TO DOCKET 2003N-0312]

Greetings FDA,

snip...

PLUS, if the USA continues to flagrantly ignore the _documented_ science
to date about the known TSEs in the USA (let alone the undocumented TSEs
in cattle), it is my opinion, every other Country that is dealing with
BSE/TSE should boycott the USA and demand that the SSC reclassify the
USA BSE GBR II risk assessment to BSE/TSE GBR III 'IMMEDIATELY'. for the
SSC to _flounder_ any longer on this issue, should also be regarded with
great suspicion as well. NOT to leave out the OIE and it's terribly
flawed system of disease surveillance. the OIE should make a move on CWD
in the USA, and make a risk assessment on this as a threat to human
health. the OIE should also change the mathematical formula for testing
of disease. this (in my opinion and others) is terribly flawed as well.
to think that a sample survey of 400 or so cattle in a population of 100
million, to think this will find anything, especially after seeing how
many TSE tests it took Italy and other Countries to find 1 case of BSE
(1 million rapid TSE test in less than 2 years, to find 102 BSE cases),
should be proof enough to make drastic changes of this system. the OIE
criteria for BSE Country classification and it's interpretation is very
problematic. a text that is suppose to give guidelines, but is not
understandable, cannot be considered satisfactory. the OIE told me 2
years ago that they were concerned with CWD, but said any changes might
take years. well, two years have come and gone, and no change in
relations with CWD as a human health risk. if we wait for politics and
science to finally make this connection, we very well may die before any
decisions
or changes are made. this is not acceptable. we must take the politics
and the industry out of any final decisions of the Scientific community.
this has been the problem from day one with this environmental man made
death sentence. some of you may think i am exaggerating, but you only
have to see it once, you only have to watch a loved one die from this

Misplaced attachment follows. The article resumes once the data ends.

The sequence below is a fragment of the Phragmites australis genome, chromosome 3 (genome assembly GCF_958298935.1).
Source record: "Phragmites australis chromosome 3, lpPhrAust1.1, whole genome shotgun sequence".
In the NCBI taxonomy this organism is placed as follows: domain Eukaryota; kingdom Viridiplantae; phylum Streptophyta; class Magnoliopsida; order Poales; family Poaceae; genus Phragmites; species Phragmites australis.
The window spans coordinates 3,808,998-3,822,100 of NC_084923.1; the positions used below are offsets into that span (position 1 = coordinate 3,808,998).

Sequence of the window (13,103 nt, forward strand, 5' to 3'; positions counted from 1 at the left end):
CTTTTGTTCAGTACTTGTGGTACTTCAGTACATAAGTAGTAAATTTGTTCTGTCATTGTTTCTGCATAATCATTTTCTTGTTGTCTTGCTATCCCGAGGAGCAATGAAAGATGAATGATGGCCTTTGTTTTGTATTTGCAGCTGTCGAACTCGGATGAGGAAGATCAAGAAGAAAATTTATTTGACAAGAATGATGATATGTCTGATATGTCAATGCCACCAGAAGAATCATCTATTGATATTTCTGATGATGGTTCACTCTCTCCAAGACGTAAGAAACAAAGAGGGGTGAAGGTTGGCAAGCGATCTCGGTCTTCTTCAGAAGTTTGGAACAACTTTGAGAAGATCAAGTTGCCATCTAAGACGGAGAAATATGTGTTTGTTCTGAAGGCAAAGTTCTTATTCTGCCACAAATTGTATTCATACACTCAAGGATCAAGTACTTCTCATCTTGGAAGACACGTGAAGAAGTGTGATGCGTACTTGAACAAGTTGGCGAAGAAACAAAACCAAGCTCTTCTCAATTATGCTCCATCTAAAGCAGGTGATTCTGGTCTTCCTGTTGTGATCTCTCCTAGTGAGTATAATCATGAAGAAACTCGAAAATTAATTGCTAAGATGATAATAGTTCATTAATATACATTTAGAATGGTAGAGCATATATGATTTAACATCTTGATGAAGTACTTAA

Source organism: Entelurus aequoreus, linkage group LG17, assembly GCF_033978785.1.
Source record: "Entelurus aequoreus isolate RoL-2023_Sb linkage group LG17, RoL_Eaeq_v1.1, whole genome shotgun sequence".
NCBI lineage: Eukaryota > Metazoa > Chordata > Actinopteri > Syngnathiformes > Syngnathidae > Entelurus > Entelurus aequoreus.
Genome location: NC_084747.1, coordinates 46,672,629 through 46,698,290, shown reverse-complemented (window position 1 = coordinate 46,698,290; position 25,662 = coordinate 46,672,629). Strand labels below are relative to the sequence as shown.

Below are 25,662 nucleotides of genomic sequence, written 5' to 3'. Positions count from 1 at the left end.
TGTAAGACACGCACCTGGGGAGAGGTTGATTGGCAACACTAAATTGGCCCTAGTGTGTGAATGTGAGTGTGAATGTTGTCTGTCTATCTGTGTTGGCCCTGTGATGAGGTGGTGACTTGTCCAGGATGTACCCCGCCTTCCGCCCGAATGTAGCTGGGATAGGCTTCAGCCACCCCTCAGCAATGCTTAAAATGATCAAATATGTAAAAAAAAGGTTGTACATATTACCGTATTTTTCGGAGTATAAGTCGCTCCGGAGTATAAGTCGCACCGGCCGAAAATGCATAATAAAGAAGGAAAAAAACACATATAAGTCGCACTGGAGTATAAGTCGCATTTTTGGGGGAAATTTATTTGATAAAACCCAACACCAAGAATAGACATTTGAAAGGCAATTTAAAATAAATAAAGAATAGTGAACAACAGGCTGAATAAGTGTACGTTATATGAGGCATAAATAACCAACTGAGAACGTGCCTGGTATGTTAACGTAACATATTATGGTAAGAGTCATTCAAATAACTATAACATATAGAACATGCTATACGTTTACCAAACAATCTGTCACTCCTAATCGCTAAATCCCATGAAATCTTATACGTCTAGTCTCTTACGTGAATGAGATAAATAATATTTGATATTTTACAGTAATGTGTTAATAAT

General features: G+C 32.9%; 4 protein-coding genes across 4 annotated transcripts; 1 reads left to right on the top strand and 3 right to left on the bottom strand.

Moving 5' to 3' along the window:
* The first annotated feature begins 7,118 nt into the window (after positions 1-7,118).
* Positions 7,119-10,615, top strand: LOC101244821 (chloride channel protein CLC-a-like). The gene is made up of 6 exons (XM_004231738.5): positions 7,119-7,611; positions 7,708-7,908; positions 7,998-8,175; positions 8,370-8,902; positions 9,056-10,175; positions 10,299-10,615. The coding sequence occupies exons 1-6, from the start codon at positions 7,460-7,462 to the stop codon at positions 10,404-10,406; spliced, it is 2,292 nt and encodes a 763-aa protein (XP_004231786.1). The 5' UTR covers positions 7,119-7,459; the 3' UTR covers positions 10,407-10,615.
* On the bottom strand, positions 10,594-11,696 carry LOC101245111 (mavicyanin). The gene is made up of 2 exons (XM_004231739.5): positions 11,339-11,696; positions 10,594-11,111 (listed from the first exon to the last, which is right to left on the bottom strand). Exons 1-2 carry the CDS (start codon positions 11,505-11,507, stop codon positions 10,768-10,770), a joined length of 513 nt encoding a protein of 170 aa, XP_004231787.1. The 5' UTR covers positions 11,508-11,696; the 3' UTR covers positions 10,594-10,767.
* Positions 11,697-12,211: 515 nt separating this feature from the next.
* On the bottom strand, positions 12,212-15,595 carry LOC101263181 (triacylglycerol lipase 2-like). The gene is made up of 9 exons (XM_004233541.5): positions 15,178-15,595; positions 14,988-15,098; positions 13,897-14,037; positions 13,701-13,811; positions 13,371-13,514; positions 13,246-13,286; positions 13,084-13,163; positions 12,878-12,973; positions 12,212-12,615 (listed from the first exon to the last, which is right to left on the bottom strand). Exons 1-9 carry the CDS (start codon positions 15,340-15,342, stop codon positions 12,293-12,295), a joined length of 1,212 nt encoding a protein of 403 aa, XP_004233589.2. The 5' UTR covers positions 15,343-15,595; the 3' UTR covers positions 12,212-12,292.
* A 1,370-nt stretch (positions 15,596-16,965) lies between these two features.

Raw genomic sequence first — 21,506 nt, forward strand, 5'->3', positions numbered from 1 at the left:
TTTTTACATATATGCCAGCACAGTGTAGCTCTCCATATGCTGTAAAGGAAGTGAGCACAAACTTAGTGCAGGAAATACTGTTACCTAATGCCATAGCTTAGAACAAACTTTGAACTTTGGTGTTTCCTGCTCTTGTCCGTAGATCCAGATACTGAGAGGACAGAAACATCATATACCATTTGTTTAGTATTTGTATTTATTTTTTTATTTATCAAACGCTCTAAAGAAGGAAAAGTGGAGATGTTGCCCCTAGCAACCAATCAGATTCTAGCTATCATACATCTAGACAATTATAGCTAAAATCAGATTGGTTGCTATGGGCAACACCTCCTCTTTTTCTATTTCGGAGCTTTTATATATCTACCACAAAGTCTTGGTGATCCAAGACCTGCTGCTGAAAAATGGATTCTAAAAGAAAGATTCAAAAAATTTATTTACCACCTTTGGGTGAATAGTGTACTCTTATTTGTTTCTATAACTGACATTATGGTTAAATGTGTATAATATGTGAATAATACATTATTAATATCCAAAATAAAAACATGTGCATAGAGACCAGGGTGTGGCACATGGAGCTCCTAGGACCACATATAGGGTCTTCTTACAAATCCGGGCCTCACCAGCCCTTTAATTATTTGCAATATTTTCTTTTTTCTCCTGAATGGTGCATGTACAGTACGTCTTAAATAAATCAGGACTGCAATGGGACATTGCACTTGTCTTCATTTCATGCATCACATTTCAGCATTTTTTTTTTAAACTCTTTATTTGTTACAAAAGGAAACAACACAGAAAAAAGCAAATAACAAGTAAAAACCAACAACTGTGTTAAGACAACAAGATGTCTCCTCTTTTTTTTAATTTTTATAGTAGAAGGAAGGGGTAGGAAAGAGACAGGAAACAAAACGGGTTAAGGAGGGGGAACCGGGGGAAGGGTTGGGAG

one time, and you will never forget, OR forgive...yes, i am still very
angry... but the transmission studies DO NOT lie, only the politicians
and the industry do... and they are still lying to this day...TSS


http://www.fda.gov/ohrms/dockets/dockets/03n0312/03N-0312_emc-000001.txt

Mad Cow 'Firewalls' Just a Smokescreen

by Thomas O. McGarity
July 22, 2004

It's been seven months since the discovery of a mad cow-infected
Holstein in Washington state, time enough for the administration to have
developed a comprehensive regulatory response to protect the U.S. beef
supply. Indeed, to listen to the rhetoric of Agriculture Secretary Ann
Veneman, you'd think the administration had done just that. In
particular, the administration is fond of referring to a series of
"firewalls" in place to prevent protein from infected cattle from
reaching the food supply. On closer inspection, however, it turns out
that the administration's mad cow "firewalls" are more about public
relations than food safety, and that instead of protecting the
beef-eating public, the administration seems more focused on protecting
the beef industry's profits.

Veneman announced the discovery of the first U.S. case of mad cow on
Dec. 23, 2003. Almost in the same breath, she declared that any risk to
public health in the United States was "extremely low." Officials
predicted that mad cow would not spread to other animals because of
regulatory "firewalls" USDA and the Food and Drug Administration had
previously erected. In fact, Veneman boasted, she planned to eat beef
for Christmas. A few days later, USDA and FDA both announced their
intention to strengthen and supplement existing protections.

An investigation by the Center for Progressive Regulation (CPR) has
concluded, however, that the administration's actions don't match its
rhetoric. The much ballyhooed "firewalls" are so poorly conceived and
implemented that they provide far less protection than the American
consumer expects and deserves. In particular, a critical loophole in the
regulations permits slaughterhouses to get away with doing no testing
whatsoever for mad cow contamination in edible meat.

The government initially erected three "firewalls": controls barring
U.S. companies from importing cattle and feed from countries
experiencing mad cow outbreaks; a surveillance program to identify
suspect cattle and conduct tests on a small number of them; and
restrictions on the kinds of protein that can be included in cattle feed.

After the discovery of the infected Holstein, officials announced two
additional "firewalls" aimed specifically at protecting human health: a
ban on the use of "downer" (unable to walk) cattle in human food; and a
regulatory program to ensure that highly infective "specified risk
materials," including brains, spinal cords and small intestines, do not
contaminate edible meat. Unfortunately, none of these "firewalls"
provide the precautionary protections implied in the "firewall" metaphor
and demanded by the meat safety laws.

USDA shredded its own restrictions on imports when it covertly permitted